Get detailed instructions on complying with OSHA's regulation on emergency eyewash and shower equipment with ANSI Z358.1 - 2004
ANSI Z358.1 - 2004 American National Standard for Emergency Eyewash and Shower Equipment is one of several regulations that refer to the use of emergency eye wash and shower equipment. This standard is intended to serve as a guideline for the proper design, performance, installation, use and maintenance of emergency equipment (showers, eye washes, drench hoses, etc.).
These include the following:
- First Aid Devices
- Emergency Response
- Location of Emergency Equipment
- Water Temperature
- Disposal of Water
ANSI Z358.1 was originally adopted in 1981. It was rewritten in 1990, 1998 and again in 2004. A Compliance Checklist summarizes and graphically presents the provisions of the 2004 version of the standard.
ANSI Z358.1-2004 contains provisions regarding the design, performance, installation, use and maintenance of various types of emergency equipment (showers, eye washes, drench hoses, etc.). In addition to these provisions, there are some general considerations that apply to all emergency equipment. These considerations may not necessarily be part of the standard, but we believe that they should be addressed when considering emergency equipment. These include the following:
First Aid Devices - Emergency eye wash and shower units are designed to deliver water to rinse contaminants from a user’s eyes, face or body. As such, they are a form of first aid equipment to be used in the event of an accident. However, they are not a substitute for primary protective devices (including eye and face protection and protective clothing) or for safe procedures for handling hazardous materials.
Emergency Response - Simply installing emergency equipment is not a sufficient means of assuring worker safety. Employees must be trained in the location of emergency equipment and in its proper use. Emergency equipment must be regularly maintained (including weekly activation of the equipment) to assure that it is in working order and inspected at least annually for compliance with the standard. Most importantly, employers should develop a response plan to be used in the event that an accident does occur. The focus of the response plan should be to provide assistance to the injured worker as quickly as possible. We offer a variety of alarm systems which may be installed in conjunction with our emergency equipment. They serve to alert personnel and summon assistance if an eye wash or shower is activated. WE RECOMMEND INSTALLING AN ALARM UNIT WITH ANY EMERGENCY EYE WASH OR SHOWER UNIT.
Location of Emergency Equipment - In general, the ANSI standard provides that emergency equipment be installed within 10 seconds walking time from the location of a hazard. The equipment must be installed on the same level as the hazard (i.e. accessing the equipment should not require going up or down stairs or ramps). The path of travel from the hazard to the equipment should be free of obstructions and as straight as possible.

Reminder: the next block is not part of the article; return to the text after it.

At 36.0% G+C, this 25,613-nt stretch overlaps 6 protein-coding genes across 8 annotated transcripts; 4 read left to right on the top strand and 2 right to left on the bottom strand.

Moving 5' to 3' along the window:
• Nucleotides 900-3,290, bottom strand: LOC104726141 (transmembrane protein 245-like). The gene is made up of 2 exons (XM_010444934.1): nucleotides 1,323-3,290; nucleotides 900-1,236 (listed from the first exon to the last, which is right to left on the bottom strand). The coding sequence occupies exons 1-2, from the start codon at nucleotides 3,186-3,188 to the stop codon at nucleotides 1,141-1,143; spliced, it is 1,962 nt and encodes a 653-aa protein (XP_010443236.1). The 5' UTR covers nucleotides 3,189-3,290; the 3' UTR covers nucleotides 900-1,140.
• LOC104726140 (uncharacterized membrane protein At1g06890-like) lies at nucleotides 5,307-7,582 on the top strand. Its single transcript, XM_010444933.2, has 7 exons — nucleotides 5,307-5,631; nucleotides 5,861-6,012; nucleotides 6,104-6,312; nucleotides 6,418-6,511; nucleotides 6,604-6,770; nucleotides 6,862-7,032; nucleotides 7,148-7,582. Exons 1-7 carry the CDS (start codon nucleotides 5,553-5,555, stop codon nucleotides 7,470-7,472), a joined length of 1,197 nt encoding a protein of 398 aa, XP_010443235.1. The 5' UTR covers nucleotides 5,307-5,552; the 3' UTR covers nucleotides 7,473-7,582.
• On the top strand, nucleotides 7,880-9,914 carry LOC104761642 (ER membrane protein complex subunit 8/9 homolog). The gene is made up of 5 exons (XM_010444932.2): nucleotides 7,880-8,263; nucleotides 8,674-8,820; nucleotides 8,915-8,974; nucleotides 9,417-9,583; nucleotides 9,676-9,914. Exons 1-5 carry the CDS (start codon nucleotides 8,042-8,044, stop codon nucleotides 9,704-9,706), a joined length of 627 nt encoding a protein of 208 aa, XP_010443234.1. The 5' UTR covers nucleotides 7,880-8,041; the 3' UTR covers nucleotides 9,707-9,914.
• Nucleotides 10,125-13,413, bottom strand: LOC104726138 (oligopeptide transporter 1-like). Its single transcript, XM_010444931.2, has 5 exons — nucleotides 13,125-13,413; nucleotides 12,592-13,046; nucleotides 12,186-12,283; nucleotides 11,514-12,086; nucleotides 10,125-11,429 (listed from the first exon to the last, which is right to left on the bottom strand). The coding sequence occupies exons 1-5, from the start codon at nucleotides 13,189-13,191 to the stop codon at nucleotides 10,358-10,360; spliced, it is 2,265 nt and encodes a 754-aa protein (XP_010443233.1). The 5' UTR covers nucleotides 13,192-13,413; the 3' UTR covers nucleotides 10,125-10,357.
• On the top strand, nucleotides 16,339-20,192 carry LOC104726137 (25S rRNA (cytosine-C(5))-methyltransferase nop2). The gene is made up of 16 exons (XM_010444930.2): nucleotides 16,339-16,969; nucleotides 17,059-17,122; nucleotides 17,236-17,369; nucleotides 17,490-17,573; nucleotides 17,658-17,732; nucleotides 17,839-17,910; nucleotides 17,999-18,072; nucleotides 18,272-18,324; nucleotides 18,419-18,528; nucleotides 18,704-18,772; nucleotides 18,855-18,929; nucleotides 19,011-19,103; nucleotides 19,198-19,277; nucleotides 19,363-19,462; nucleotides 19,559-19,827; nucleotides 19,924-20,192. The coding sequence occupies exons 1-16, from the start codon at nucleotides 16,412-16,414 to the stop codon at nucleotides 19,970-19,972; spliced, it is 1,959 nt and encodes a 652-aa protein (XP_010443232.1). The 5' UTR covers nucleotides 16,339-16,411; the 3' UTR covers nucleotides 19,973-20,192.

However, there are certain circumstances where these guidelines may not be adequate. For example, where workers are handling particularly strong acids, caustics or other materials where the consequences of a spill would be very serious, emergency equipment should be installed immediately adjacent to the hazard.
Laboratory environments may also require special consideration. It is common in many laboratory buildings to install emergency equipment in a corridor or hallway outside of the lab room. This may satisfy the provisions of the standard but still not provide workers with immediate access to emergency equipment. In these cases, we recommend installing combination eye wash/drench hose units at lab sinks (see page 7). These units are highly accessible and versatile. They provide immediate protection for the eyes, face or body when a spill involves a relatively small amount of hazardous material.
Water Temperature - The 2004 version of the standard states that the water temperature delivered by emergency equipment should be “tepid” (i.e. moderately warm or lukewarm). However, where it is possible that a chemical reaction might be accelerated by warm water, a medical professional should be consulted to determine what the optimum water temperature would be.
The delivery of tepid water to emergency equipment may raise complicated engineering issues. At a minimum, it generally involves providing both hot and cold water to the unit, and then installing a blending valve to mix the water to the desired temperature.
Disposal of Water - The standard does not include any provisions regarding the disposal of waste water. However, designers must give consideration to where waste water will go. In particular, care must be taken that waste water not create a hazard (i.e. by creating a pool in which someone might slip) or freeze.
Generally, eye wash, eye/face wash and safety station units are designed with waste connections for connection to drain piping. We recommend that emergency eye wash and shower units be connected to drain piping. For emergency showers AND FOR OTHER UNITS WITHOUT WASTE CONNECTIONS, floor drains should be provided. After an emergency eye wash or shower has been used, the waste water may contain hazardous materials that cannot or should not be introduced into a sanitary sewer. It may be necessary to connect the drain piping from the emergency equipment or floor drain to the building’s acid waste disposal system or to a neutralizing tank.